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Madison Historic District (Madison, Indiana) facts for kids

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Madison Historic District
Schofield House.JPG
Location Roughly bounded by Crooked Creek, Springdale Cemetery, Michigan, New Hill and Telegraph Hill Rds., and Ohio River, Madison, Indiana
Area 2,160 acres (870 ha)
Architectural style Greek Revival, Federal, Italianate
NRHP reference No. 73000020
Quick facts for kids
Significant dates
Added to NRHP May 25, 1973
Designated NHLD March 20, 2006

The Madison Historic District is a historic district located in Madison, Indiana. In 2006, it was named a National Historic Landmark due to its unique Midwestern beauty and architecture scheme. Among the prominent buildings in the district are the Lanier Mansion, one of two buildings separately considered a National Historic Landmark in the district, and the Schofield House, the birthplace of the Grand Lodge of Indiana. In total, it comprises 133 blocks of Madison, Indiana, overlooking the Ohio River in Jefferson County, Indiana.

Madison's most prominent days were before 1860. It was a major transportation hub, taking river commerce and shipping it to the inland of Indiana. Once transportation routes changed, Madison faltered until the tourism industry saved it more than a century later.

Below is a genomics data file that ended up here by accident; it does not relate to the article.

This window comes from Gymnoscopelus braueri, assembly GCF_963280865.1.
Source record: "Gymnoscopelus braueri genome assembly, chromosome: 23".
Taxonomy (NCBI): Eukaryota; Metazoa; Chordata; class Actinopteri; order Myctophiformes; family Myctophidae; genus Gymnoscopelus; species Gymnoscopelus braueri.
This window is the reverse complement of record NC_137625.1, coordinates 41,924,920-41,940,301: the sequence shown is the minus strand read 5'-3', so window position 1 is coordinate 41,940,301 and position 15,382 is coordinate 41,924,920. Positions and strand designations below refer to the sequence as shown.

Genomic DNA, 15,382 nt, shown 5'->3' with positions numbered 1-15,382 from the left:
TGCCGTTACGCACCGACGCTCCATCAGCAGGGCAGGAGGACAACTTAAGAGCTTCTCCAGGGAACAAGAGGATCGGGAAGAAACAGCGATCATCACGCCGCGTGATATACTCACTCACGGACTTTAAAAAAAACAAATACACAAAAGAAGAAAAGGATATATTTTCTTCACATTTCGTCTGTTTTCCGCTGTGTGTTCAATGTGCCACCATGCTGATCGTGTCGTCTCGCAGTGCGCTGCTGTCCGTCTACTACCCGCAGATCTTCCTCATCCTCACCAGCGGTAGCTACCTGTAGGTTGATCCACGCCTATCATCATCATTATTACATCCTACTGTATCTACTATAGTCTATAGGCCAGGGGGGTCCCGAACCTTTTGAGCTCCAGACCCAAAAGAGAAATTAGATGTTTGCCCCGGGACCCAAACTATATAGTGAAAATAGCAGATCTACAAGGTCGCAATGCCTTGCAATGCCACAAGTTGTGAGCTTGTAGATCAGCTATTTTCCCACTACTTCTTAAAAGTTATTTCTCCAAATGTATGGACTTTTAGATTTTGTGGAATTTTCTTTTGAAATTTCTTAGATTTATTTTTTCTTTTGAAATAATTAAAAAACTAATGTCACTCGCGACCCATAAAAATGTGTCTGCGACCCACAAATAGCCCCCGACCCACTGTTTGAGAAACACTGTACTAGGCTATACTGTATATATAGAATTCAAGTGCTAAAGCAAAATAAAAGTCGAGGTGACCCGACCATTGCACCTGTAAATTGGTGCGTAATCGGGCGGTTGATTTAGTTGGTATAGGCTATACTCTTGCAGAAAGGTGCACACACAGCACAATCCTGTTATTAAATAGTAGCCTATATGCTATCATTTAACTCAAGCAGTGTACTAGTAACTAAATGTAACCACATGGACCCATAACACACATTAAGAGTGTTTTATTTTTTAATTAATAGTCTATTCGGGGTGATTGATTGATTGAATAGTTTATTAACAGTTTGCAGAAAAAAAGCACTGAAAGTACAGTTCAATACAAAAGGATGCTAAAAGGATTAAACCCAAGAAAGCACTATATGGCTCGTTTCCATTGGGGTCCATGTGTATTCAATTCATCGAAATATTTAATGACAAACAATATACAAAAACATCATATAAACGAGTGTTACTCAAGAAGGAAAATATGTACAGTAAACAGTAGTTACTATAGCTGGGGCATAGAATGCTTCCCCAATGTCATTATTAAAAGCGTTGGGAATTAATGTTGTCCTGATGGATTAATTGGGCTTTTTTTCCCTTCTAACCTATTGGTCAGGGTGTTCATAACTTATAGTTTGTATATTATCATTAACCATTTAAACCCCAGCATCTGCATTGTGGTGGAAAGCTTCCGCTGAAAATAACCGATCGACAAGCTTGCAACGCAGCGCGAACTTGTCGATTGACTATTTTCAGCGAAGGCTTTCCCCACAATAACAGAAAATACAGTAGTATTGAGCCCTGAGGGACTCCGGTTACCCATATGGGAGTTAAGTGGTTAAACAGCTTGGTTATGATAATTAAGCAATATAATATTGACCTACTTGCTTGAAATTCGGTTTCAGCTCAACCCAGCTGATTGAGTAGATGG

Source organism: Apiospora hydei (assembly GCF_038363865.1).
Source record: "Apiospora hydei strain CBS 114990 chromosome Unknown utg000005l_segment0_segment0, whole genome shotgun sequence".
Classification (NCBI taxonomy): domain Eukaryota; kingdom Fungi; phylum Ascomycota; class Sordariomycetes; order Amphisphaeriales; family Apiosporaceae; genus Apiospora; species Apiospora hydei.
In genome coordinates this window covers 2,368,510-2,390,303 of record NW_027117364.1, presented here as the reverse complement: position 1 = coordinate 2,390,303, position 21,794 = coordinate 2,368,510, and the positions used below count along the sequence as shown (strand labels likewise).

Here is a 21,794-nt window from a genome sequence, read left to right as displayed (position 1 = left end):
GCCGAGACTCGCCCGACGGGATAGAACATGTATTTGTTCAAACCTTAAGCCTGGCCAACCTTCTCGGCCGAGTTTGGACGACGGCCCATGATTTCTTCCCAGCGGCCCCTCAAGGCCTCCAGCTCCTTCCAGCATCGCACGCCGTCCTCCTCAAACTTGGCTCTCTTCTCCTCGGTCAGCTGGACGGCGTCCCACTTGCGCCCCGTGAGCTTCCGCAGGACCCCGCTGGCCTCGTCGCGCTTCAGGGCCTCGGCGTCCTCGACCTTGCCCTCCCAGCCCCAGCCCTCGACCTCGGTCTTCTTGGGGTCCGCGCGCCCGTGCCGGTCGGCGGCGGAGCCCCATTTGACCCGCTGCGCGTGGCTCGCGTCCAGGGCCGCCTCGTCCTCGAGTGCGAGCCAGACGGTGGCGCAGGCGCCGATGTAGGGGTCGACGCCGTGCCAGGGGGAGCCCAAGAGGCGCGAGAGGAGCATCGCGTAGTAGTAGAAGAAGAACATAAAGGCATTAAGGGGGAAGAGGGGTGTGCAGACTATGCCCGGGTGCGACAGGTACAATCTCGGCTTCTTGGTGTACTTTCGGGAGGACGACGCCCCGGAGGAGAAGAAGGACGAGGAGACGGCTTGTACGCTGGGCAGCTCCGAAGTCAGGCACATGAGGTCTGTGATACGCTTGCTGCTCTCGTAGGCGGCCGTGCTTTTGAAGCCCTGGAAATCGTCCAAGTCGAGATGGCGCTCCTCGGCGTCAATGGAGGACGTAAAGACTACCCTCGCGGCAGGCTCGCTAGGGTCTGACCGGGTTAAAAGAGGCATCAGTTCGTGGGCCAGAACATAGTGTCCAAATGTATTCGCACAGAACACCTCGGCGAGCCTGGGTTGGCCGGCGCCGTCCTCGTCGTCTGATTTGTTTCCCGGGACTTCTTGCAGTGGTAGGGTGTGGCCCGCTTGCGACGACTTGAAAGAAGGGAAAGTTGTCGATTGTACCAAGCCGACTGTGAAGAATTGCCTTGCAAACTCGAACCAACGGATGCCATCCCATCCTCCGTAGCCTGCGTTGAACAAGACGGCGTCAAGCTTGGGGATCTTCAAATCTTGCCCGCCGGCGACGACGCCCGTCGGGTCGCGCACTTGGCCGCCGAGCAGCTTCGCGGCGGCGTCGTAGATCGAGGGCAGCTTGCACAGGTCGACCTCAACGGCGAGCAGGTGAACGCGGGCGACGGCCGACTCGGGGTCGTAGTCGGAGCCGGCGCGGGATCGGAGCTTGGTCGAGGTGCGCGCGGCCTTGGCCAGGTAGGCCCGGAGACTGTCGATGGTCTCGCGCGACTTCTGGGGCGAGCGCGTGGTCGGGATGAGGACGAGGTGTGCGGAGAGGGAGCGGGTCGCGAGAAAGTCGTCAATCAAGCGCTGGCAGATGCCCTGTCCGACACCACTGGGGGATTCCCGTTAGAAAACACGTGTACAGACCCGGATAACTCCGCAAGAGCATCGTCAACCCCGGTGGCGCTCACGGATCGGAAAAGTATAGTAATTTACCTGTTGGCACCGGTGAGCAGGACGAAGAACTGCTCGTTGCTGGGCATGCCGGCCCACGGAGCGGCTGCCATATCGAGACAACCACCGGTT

Many of the prominent buildings in the district were built by Madison-native-architect Francis Costigan, who favored the Greek Revival style. Two of these are National Historic Landmarks: the Lanier Mansion, and the Charles L. Shrewsbury House. The Lanier Mansion was the former home of James Lanier, who lent money to governor Oliver P. Morton to run the Indiana state government to circumvent the legislative process between 1862-1865. The Shrewsbury-Windle House was built for steamboat captain Charles Shrewsbury, who would later become a mayor of Madison. Costigan, himself, built his home in the district, and it is considered one of the best uses of a narrow lot by modern architects. A thirty-foot parlor is considered the highlight of the House.

Also located in the district is the restored 1895 Railroad Depot and the Jefferson County Historical Society museum. When the Madison & Indianapolis Railroad was first built in 1835, Madison was far bigger than the new state capital of Indianapolis. The railroad was constructed by Irish laborers.

Madison was also a major stop on the Underground Railroad, with many homes in the area having once been used for assisting the escape of slaves.


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